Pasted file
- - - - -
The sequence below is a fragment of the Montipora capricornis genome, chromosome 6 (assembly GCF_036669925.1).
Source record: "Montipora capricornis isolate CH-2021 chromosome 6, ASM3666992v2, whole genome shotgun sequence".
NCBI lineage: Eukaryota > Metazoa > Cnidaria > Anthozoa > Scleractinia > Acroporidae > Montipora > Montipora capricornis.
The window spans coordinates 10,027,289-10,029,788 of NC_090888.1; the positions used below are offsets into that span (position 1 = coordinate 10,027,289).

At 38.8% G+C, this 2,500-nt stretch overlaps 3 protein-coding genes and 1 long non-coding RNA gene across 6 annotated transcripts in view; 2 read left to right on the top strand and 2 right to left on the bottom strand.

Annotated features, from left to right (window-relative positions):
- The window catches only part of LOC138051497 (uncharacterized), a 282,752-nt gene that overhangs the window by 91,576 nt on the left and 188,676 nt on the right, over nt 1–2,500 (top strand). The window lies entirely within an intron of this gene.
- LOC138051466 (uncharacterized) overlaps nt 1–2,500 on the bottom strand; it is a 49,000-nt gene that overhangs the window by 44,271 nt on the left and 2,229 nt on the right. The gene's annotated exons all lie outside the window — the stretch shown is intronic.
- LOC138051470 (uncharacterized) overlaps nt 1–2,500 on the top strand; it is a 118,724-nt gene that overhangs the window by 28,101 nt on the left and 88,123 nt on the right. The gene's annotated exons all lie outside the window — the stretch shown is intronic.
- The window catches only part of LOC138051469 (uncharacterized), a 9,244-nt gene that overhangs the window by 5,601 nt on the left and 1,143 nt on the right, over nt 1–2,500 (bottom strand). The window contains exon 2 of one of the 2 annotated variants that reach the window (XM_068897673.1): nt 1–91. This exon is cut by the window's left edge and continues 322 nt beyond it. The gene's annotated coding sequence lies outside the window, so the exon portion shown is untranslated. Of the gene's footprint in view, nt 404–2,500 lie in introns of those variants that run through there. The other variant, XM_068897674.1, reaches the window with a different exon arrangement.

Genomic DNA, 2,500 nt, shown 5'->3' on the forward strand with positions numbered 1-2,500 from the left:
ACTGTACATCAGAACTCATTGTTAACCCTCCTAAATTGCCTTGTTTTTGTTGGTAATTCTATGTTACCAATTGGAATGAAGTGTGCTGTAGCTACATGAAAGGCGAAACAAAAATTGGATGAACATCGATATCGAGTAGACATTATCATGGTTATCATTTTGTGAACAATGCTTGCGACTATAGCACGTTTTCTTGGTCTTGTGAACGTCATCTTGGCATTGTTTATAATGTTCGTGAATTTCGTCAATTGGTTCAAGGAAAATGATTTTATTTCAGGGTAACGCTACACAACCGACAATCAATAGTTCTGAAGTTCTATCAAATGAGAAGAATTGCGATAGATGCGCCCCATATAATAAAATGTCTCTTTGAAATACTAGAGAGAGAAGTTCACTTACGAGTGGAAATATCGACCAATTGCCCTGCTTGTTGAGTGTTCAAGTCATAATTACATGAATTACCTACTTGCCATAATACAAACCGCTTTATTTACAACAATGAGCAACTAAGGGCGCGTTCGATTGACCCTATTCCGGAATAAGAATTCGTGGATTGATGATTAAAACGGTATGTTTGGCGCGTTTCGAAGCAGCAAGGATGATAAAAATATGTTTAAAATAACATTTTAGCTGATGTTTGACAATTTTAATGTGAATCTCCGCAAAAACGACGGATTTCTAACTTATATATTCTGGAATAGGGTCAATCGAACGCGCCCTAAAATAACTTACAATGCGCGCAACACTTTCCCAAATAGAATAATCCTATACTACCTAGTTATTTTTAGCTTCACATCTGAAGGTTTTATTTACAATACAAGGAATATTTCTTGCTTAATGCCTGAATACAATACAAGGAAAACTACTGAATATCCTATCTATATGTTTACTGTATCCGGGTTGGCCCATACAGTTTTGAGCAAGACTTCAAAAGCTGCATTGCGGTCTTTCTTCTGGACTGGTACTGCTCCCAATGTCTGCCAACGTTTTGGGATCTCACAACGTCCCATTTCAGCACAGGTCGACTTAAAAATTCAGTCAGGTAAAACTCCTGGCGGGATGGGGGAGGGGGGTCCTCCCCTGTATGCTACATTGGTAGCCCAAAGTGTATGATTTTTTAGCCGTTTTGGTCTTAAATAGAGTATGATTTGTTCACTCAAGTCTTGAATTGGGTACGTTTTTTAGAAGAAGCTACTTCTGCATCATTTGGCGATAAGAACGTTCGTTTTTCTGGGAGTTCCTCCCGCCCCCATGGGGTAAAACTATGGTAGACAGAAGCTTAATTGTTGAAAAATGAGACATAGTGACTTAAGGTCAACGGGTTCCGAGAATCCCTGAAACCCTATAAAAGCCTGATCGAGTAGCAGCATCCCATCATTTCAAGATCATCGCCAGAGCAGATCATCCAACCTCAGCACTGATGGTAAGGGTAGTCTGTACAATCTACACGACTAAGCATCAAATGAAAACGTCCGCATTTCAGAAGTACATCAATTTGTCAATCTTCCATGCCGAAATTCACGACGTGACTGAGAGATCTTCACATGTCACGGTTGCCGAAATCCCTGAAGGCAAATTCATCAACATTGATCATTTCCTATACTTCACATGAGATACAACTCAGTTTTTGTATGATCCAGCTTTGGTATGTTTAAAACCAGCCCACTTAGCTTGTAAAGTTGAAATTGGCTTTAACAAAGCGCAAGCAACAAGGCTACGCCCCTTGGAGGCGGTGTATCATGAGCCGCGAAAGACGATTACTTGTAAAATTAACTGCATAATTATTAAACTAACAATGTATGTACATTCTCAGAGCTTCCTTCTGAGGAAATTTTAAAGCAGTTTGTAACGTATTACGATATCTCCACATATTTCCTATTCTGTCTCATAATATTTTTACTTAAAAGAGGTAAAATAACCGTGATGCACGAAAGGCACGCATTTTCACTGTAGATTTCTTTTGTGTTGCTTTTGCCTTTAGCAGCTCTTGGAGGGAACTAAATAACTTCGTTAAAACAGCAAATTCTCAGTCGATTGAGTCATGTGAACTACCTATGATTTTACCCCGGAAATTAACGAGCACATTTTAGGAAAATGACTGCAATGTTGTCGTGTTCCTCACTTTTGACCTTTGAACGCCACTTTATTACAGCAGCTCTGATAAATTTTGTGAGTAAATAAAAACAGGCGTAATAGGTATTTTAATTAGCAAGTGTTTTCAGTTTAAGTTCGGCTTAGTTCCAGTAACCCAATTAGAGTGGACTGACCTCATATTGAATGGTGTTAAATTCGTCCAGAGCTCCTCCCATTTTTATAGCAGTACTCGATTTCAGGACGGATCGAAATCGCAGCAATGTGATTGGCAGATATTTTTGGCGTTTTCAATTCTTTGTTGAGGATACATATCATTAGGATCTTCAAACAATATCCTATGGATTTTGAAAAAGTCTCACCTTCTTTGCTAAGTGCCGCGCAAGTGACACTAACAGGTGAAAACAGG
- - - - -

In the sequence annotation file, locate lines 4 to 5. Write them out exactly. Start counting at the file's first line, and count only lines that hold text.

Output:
The window spans coordinates 10,027,289-10,029,788 of NC_090888.1; the positions used below are offsets into that span (position 1 = coordinate 10,027,289).

At 38.8% G+C, this 2,500-nt stretch overlaps 3 protein-coding genes and 1 long non-coding RNA gene across 6 annotated transcripts in view; 2 read left to right on the top strand and 2 right to left on the bottom strand.